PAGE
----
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Conference on Preventing sexual and gender-based crimes in conflict and securing justice for survivors

I welcome the UK’s initiative to bring new momentum to the fight against sexual violence in conflict. I am pleased to see that you have chosen such good allies, ensuring close cooperation and alignment of initiatives.

 

Statement by Minister of Foreign Affairs Espen Barth Eide 

 

This renewed commitment is timely. The systematic use of sexual violence and rape in Syria has been documented by the UN Commission of Inquiry as well as human rights organisations, but it is not getting proper attention and impunity prevails.

What can we do to bring the world’s attention to these crimes in Syria and in many other parts of the world?

What can we do to prevent new atrocities from taking place?

Firstly, these crimes must be punished. Too often, sexual violence in conflicts is dismissed as “cultural” or a “tradition”.

Let us be clear. Conflict-related sexual violence is criminal. Even in wars, there are rules – rules that all parties to the conflict are bound by. And rape in war is explicitly illegal.

We need to remind the perpetrators that they stand the risk of prosecution, under either national or international law. Ensuring justice for the survivors can also have a preventive effect, as effective prosecution can deter future crimes. In the situation today where impunity prevails, perpetrators face very little risk. 

National governments in conflict-affected countries bear the responsibility for upholding the law and protecting their citizens, whether from more conventional weapons or from rape as a tactic of war. Too often, they fail to do so.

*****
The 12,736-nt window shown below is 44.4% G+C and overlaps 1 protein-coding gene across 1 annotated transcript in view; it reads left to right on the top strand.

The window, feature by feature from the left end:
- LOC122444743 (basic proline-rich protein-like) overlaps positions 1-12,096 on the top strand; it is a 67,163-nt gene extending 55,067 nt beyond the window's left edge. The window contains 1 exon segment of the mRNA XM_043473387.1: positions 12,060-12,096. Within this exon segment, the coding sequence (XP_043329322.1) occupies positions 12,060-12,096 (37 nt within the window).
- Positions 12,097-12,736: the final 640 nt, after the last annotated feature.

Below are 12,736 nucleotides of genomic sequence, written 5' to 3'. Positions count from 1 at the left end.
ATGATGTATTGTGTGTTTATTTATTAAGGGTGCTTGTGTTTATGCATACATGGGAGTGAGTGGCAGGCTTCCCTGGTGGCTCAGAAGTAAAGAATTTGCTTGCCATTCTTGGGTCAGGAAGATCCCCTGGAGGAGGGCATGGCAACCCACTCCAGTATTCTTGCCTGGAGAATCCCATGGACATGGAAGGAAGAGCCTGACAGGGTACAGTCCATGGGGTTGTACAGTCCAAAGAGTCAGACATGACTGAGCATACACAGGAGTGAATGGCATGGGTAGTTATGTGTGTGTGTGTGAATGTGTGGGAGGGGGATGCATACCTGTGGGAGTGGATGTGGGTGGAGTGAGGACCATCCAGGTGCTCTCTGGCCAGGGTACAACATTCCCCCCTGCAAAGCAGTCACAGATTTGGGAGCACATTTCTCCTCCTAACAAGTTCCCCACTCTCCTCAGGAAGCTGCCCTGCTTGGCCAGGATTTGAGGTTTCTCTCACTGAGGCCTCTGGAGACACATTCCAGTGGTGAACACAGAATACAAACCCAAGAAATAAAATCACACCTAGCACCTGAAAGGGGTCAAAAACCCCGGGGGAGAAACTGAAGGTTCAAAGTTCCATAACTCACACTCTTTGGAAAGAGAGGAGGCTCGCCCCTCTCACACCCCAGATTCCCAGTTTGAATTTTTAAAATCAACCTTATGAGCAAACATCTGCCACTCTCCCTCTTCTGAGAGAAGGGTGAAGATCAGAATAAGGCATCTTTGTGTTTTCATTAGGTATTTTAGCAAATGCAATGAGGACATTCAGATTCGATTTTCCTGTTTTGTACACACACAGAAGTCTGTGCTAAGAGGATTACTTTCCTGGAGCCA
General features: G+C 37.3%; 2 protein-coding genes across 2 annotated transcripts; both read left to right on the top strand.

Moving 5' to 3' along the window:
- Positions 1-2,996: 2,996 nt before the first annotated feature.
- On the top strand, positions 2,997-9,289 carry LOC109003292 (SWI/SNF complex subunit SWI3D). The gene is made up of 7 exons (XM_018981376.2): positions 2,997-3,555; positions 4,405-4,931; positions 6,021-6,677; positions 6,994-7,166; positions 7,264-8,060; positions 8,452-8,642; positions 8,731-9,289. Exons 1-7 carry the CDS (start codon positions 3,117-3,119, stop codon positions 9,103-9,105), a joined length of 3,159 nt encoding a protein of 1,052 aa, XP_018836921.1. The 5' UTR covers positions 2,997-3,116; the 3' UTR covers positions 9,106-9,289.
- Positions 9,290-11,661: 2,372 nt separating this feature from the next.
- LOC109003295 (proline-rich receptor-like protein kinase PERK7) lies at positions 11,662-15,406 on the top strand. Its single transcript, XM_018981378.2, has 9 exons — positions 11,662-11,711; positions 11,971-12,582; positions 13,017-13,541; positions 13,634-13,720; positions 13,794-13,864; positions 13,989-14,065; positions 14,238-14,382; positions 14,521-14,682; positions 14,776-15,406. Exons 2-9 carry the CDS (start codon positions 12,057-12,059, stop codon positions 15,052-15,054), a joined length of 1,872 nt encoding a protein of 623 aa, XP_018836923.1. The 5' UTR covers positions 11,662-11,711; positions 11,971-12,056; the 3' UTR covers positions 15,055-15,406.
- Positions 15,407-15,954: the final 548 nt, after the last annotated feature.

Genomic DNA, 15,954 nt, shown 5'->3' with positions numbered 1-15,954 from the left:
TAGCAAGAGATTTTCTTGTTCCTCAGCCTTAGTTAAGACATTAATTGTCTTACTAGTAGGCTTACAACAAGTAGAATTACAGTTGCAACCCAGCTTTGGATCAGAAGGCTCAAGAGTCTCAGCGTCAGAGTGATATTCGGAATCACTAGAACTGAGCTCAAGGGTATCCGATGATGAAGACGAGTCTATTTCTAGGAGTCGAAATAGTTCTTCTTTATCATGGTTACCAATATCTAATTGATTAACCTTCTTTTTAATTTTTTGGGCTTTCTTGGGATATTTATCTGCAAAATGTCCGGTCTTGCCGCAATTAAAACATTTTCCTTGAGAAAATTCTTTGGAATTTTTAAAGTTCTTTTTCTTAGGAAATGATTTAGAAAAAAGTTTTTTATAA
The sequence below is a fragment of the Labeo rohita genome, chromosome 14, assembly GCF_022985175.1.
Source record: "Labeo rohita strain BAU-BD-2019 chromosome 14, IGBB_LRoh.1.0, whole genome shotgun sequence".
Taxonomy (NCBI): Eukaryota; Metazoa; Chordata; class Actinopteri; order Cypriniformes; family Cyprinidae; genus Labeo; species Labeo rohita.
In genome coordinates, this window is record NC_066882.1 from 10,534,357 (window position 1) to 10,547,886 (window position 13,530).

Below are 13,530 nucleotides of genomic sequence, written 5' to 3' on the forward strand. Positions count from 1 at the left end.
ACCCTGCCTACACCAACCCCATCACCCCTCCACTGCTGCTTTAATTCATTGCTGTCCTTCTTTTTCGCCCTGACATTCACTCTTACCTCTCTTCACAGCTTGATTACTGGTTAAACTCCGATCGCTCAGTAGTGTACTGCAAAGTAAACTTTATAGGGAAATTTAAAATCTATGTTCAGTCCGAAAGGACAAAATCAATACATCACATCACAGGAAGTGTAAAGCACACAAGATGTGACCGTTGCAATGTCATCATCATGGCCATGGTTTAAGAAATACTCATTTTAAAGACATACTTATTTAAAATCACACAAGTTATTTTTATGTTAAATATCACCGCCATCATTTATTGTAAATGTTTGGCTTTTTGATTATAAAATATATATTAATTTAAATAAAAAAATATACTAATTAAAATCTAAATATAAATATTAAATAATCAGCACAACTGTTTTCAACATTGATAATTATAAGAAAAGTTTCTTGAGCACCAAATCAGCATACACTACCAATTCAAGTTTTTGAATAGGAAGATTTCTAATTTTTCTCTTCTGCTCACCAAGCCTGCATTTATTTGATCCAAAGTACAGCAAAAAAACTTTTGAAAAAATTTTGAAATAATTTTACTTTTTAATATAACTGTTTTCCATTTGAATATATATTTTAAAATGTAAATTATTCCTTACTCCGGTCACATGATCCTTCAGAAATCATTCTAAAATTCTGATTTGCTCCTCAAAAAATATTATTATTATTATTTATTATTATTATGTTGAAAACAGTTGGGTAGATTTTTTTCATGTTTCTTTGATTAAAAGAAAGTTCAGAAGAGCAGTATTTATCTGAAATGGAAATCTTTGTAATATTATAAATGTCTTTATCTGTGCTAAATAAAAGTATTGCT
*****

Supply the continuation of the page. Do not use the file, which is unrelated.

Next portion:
Let us give a clear message to those who have the power to enforce troop discipline and uphold justice but who choose not to. We must expect and demand more from them.

If we are serious about making a difference, conflict-related sexual violence must be integrated into our broader security efforts and discourse. It must be on the agenda of the Security Council on a regular basis, it must be raised in bilateral and multilateral meetings, not just at side-events and on special occasions.

The large troop- and police-contributing countries to UN peace operations play an important role in preventing and protecting civilians from sexual violence on the ground. But we must all start at home, and make sure that we effectively implement UN Security Council resolution 1325 and the related resolutions on women, peace and security. When I was Minister of Defence, I initiated a series of studies on the culture of masculinity and the military and actively pursued the goal of greater diversity in our armed forces.

Improving gender relations is not just about adding more women to male-dominated arenas. Changing gender relations is about improving our society for both men and women. This change must start at home. It is not just an issue for conflict-affected countries.

Conflict-related sexual violence is a security issue and a crime. And the international community must respond with the same sense of urgency as it does to other threats against peace and security.

We must also work closely with civil society and build strong and viable women’s organisations. Women in the midst of or aftermath of conflicts are more than just rape victims. They are certain to have some thoughts about what they need and how we can best assist them.

 

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